9 a.m. — The Revenue Estimating Conference discusses the impact of Hurricane Ian on sales tax revenues. Room 117, Knott Building, The Capitol.
10 a.m. — The House will convene for Session. House Chamber, The Capitol.
11 a.m. — The House and Senate will hold a joint Session. The Capitol.
12:45 p.m. — The House Criminal Justice Subcommittee will consider a bill (HB 555) that would allow juries to recommend the death penalty with a supermajority vote, rather than a unanimous one. Room 404, House Office Building, The Capitol.
12:45 p.m. — The House Energy, Communications & Cybersecurity Subcommittee will consider a bill (HB 669) that would expand Florida’s Property Assessed Clean Energy Program to include flood mitigation and septic-to-sewer conversions as eligible projects. Room 102, House Office Building, The Capitol.
12:45 p.m. — The House Postsecondary Education & Workforce Subcommittee will take up a bill (HB 517) that would allow combat medics to obtain nursing credits through the state’s colleges and universities. Room 17, House Office Building, The Capitol.
2 p.m. — The Senate Regulated Industries Committee will consider three bills, including a measure (SB 620) that would delete an exemption that permits officers and employees of Special Taxing Districts and Water Control Districts to engage in employment or contractual relationships with entities that district regulates or does business with. Room 401, Senate Office Building, The Capitol.
2 p.m. — The Senate Judiciary Committee will consider a bill (SB 494) that would create consumer protections for tenants who choose to pay a monthly fee instead of a security deposit. Room 412, Knott Building, The Capitol.
3:45 p.m. — The United Faculty of Florida and the Florida Education Association will hold a news conference in support of students, faculty, staff and teachers at Florida’s public colleges, universities and PreK-12 schools. It will be held virtually. Speakers will include UFF President Andrew Gothard, FEA President Andrew Spar and American Federation of Teachers President Randi Weingarten, among others.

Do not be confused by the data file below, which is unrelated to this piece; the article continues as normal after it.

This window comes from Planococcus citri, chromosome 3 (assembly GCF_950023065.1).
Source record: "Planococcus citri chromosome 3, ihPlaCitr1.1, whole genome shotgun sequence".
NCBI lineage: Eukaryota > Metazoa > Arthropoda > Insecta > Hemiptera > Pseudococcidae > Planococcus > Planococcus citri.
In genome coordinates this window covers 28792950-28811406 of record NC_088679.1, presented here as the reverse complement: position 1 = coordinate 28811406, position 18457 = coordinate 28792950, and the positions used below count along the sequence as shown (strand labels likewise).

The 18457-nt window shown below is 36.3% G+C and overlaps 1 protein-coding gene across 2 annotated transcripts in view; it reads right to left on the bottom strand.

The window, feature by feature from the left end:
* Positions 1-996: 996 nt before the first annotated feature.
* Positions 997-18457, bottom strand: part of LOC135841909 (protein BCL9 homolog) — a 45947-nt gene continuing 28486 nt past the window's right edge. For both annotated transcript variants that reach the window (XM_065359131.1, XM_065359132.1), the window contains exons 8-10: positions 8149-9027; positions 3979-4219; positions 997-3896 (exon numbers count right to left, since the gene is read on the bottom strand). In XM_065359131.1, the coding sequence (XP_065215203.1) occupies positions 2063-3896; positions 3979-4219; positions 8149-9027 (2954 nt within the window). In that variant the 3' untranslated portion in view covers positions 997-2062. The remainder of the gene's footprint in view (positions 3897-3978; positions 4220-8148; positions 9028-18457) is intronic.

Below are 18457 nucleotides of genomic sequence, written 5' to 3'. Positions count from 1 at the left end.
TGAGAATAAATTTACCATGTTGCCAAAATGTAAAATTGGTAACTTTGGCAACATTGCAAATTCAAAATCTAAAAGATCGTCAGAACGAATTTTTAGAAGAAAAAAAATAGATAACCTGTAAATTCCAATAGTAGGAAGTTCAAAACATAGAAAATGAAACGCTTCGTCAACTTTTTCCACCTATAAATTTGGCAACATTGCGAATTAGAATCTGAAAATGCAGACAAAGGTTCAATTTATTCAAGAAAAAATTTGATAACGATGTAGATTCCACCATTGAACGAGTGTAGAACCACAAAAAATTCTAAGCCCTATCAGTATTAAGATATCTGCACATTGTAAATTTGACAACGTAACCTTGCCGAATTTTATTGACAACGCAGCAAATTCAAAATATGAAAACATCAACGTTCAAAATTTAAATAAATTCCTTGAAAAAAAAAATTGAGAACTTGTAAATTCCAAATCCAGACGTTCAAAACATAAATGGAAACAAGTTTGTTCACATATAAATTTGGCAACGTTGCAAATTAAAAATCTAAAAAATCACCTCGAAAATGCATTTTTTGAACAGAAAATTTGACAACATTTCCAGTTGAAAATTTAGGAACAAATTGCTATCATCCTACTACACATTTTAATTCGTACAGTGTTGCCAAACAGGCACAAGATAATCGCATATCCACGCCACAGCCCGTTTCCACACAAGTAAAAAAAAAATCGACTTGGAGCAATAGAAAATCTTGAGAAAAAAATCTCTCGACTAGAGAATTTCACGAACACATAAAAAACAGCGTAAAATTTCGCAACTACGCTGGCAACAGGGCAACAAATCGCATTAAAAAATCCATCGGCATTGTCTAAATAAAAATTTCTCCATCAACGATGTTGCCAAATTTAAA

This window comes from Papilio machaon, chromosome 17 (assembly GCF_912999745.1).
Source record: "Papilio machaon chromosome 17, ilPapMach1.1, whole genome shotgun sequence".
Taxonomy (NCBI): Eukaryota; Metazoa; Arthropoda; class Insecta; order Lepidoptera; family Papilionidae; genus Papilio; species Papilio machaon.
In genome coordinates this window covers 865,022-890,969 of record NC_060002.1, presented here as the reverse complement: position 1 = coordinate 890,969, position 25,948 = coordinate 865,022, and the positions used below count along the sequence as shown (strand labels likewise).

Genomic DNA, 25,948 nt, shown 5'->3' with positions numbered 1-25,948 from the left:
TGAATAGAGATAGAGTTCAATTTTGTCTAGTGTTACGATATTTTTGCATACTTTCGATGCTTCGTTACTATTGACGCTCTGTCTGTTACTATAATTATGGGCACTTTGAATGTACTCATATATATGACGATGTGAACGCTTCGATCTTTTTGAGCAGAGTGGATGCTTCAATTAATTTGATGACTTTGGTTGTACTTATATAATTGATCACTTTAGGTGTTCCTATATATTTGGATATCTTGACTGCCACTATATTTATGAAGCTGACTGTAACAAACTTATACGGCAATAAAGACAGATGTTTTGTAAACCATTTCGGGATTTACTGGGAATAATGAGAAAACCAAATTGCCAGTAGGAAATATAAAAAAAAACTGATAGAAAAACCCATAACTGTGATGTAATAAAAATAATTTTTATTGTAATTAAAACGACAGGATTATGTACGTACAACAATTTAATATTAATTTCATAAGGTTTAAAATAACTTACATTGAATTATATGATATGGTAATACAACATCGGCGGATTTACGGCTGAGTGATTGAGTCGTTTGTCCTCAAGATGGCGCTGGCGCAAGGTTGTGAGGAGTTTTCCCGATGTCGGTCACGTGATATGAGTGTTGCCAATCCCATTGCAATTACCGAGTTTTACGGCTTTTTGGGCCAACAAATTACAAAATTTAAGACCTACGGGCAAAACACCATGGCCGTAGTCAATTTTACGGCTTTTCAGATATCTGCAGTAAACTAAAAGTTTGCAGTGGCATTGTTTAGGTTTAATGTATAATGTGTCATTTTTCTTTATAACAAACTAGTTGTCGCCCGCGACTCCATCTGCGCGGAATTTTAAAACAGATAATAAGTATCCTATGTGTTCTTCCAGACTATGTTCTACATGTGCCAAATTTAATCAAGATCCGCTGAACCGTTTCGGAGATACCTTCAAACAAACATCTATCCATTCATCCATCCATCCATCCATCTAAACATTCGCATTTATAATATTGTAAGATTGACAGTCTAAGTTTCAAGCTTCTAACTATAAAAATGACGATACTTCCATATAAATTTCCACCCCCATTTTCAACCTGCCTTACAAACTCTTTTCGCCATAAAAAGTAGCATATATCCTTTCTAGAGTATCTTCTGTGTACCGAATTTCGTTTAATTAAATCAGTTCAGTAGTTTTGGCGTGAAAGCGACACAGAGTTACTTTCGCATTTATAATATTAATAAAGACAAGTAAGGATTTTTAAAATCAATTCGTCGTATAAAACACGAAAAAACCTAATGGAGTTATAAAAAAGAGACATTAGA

4 p.m. — The Senate Banking & Insurance Committee will consider a tort reform package (SB 236) that would cap medical damages, restructure attorney fees, cut in half the statute of limitations, and shift Florida to a different standard for determining negligence. Room 412, Knott Building, The Capitol.
4 p.m. — The Senate Governmental Oversight & Accountability Committee will consider a bill (SB 256) that would impose new restrictions on public employee unions. Room 37, Senate Office Building, The Capitol.
Also, the following committees will meet.
12:45 p.m. — The House State Administration & Technology Appropriations Subcommittee meets. Room 212, Knott Building, The Capitol.
2 p.m. — The Senate Military & Veterans Affairs, Space & Domestic Security Committee meets. Room 301, Senate Office Building, The Capitol.
4 p.m. — The House Select Committee on Hurricane Resiliency & Recovery meets. Room 404, House Office Building, The Capitol.
4 p.m. — The Senate Community Affairs Committee meets. Room 401, Senate Office Building, The Capitol.
4 p.m. — The Senate Postsecondary Education Committee meets. Room 110, Senate Office Building, The Capitol.
6:15 p.m. — The Senate Special Order Calendar Group meets. Room 401, Senate Office Building, The Capitol.
Full committee agendas, including bills to be considered, are available on the House and Senate websites.
March 6, 2023 at 8:56 pm
The Florida Legislature now begins their annual “60 Day Legislative Session” better known as their “60 Day Rubber Stamp Session” where our so-called legislators will be rubber stamping approval of everything that Emperor Ron DeSatan wants done. How will they mange to sit in their seats since they apparently have no backbones ??